(Above: New York Rangers forward Brian Boyle on '24/7', waiting for "Avatar 2" and quite hungry.)
Right from the start, last night's "HBO 24/7 Flyers Rangers" celebrated the brutality of the game: Big hits, fighting, nasty rivalries and the scars (and injuries) that result from them.
You know, all the stuff the NHL has been asked to slowly disown in 2011, thanks to player deaths, concussions, drug abuse and a general player safety revolution throughout its culture.
Myles McNutt of The Onion's AV Club found this inconsistency between the documentary narrative and the reality of today's NHL a bit concerning; indeed, the "ubiquitous brutality" mentioned in the opening monologue is at odds with the media coverage and the NHL's own player protection mandates: rules changes, suspensions and fines.
"I'm not suggesting that the series needs to vilify that violence, or that violence doesn't belong in the sport," he writes, "but it feels as though given the current tenor of conversation some of 24/7's aims feel as though they don't quite jive with the NHL's public stance on the issue."
Do you agree? Is this reality television that isn't based in reality?
It simply feels as though the media coverage of hockey right now - like this Grantland piece, for example - is more centered than ever before on the physical consequences of the game's violence, and to watch a documentary operating within that space skirt past those issues becomes problematic if not unexpected. I don't expect this NHL-co-produced documentary to start becoming critical of the league for glorifying violence, nor do I necessarily think they are glorifying violence (although, technically speaking, I'm not exactly a huge proponent of fighting's place in hockey, if we want to get down to my personal opinion).
But just a few weeks after the New York Times' piece about the life and death of Derek Boogaard, which is actually part of a series of tragic deaths of NHL enforcers that have been linked to long-term ailments suffered during their careers, there's something odd about seeing these issues glossed over, like when a kid asked a Ranger player "why do you fight in hockey" and it was elided with a chuckle — it may not be the story this documentary series intends to tell, but it nonetheless hangs over the proceedings, and is something I'm curious to see them grapple with as [Claude] Giroux works to recover in the weeks ahead and as we'll no doubt see more fights break out.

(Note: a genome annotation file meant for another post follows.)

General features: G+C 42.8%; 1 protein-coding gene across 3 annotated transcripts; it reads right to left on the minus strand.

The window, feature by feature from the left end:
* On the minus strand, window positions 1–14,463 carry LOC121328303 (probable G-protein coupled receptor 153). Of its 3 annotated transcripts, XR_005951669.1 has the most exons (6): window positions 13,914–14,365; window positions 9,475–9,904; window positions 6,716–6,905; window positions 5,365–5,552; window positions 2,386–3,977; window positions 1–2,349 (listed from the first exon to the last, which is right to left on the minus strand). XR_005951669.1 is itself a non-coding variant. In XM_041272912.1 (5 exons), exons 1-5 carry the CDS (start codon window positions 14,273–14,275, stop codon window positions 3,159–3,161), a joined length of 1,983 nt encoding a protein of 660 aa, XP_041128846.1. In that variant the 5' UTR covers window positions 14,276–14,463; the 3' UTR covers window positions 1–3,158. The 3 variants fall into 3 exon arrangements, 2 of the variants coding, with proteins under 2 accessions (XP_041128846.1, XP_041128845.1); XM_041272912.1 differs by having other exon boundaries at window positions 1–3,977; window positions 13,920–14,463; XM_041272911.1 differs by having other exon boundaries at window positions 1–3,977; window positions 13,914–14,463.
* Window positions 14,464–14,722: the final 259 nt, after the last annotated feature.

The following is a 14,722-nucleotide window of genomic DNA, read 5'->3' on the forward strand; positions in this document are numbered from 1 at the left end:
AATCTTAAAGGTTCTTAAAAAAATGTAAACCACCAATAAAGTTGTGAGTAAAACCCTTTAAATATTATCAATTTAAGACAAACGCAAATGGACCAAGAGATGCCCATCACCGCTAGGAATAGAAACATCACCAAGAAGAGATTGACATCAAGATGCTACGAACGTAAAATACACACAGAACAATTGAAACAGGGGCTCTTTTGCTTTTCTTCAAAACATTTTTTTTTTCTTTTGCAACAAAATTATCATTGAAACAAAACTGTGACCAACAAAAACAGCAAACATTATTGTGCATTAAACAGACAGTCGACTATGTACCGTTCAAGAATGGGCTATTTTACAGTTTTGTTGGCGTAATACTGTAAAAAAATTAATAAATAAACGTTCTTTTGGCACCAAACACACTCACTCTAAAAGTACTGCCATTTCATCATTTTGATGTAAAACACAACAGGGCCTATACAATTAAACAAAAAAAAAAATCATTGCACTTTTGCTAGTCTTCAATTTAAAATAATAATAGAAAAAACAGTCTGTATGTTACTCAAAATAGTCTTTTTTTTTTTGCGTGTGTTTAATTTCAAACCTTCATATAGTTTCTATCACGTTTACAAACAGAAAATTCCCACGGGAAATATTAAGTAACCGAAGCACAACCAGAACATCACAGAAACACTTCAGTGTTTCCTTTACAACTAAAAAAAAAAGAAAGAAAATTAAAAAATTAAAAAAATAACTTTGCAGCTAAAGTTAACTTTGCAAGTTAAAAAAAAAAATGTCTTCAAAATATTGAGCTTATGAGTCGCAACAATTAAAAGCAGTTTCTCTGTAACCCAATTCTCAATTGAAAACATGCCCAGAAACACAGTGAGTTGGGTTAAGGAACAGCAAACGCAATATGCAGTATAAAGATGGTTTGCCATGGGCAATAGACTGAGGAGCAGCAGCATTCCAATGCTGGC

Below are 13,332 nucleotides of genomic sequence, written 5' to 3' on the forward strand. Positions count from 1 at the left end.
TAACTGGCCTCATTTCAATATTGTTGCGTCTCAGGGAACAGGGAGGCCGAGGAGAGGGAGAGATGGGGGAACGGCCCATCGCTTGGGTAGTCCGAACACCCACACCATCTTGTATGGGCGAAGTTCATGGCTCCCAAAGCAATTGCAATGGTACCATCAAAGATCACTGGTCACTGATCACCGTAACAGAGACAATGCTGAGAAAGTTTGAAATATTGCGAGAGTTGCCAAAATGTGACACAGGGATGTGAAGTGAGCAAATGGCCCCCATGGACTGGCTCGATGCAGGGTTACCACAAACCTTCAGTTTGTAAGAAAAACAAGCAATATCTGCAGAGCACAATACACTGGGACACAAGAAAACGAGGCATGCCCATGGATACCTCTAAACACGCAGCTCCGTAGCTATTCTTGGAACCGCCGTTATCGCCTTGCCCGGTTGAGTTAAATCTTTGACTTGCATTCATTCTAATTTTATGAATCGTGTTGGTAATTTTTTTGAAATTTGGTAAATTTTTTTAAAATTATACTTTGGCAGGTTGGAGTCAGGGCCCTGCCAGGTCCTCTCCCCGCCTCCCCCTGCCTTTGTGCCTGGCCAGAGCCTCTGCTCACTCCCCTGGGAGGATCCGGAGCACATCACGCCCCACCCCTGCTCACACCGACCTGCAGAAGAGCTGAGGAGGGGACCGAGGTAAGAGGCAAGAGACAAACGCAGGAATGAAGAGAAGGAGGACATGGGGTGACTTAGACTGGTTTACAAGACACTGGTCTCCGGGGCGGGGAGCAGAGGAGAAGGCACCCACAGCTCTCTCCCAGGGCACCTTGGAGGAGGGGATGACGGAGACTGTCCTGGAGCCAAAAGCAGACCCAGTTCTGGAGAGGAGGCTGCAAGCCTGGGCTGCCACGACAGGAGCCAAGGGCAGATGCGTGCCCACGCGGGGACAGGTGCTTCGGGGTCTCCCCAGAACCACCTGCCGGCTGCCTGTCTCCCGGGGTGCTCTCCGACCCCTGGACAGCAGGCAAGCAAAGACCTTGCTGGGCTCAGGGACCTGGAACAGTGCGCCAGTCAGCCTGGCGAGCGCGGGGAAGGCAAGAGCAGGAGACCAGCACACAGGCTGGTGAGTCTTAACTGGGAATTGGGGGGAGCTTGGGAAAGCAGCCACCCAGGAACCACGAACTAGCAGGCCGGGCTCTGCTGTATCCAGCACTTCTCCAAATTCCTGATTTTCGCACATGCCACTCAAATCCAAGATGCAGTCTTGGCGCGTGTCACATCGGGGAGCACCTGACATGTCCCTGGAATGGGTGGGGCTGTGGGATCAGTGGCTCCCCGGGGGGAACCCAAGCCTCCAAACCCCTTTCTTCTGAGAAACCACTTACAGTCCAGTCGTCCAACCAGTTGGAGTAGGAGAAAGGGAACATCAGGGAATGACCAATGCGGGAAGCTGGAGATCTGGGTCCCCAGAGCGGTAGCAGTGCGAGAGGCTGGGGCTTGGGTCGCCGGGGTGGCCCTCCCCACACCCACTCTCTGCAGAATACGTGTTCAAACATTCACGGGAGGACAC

Boogaard, of course, died as a New York Rangers player; outside of seeing his sticker on the back of the players' helmets, there wasn't a word spoken about him. Which is odd, really; you'd think HBO producers might find the drug overdose death of a teammate fertile ground for drama. Of course, the NHL would rather avoid that drama, so ...
The coverage of Giroux's concussion was unavoidable: He's the NHL's leading scorer and the most important player on the Flyers outside of Chris Pronger. Giroux was injured by "friendly fire"; wonder if that made the exploration of his injury more palatable for the League?
McNutt's perspective is an interesting one because it was rarely expressed in the live-tweeting and post-show analysis by fans. HBO dished out brutality on "24/7" and no one seemed to have a problem swallowing it last night. The reasons for this are twofold:
1. This wasn't "Rock'em Sock'em Hockey," where actions don't have consequences. HBO didn't outright explore issues like Rule 48 or fighting or CTE, but it vividly captured the brutality of the game — think about Michael Del Zotto, head first into the boards, asking his trainer if he was bleeding — and its consequences. Sure, Giroux's injury was inflicted by a teammate rather than an opponent; but those glimpses at his concussion diagnosis, and the sober reactions from his coach and teammates, spoke volumes about its severity.
2. HBO's "24/7" works best as an idealized NHL, full of easy-to-understand themes and characters. You're either a fashion model in Manhattan on your off days or you're a blue collar kid from Rochester with a salty 95-year-old grandmother. You're either a stoic, introspective future Hall of Famer named Jaromir Jagr or a Cosmonaut wondering about the origins of the universe named Ilya Bryzgalov.
Issues like fighting and brain injuries are, frankly, gray areas. They're fodder for "Real Sports" rather than "24/7." They're vital, important, overbearing issues that overshadow outdoor hockey games; but they also don't necessarily fit within the broad, emphatic strokes of the HBO documentary narrative.
Which is to say that while important, degenerative brain diseases and player safety debates are also a bit of a downer, and "24/7" is escapism.
To paraphrase their tagline: It's not the NHL, it's HBO.
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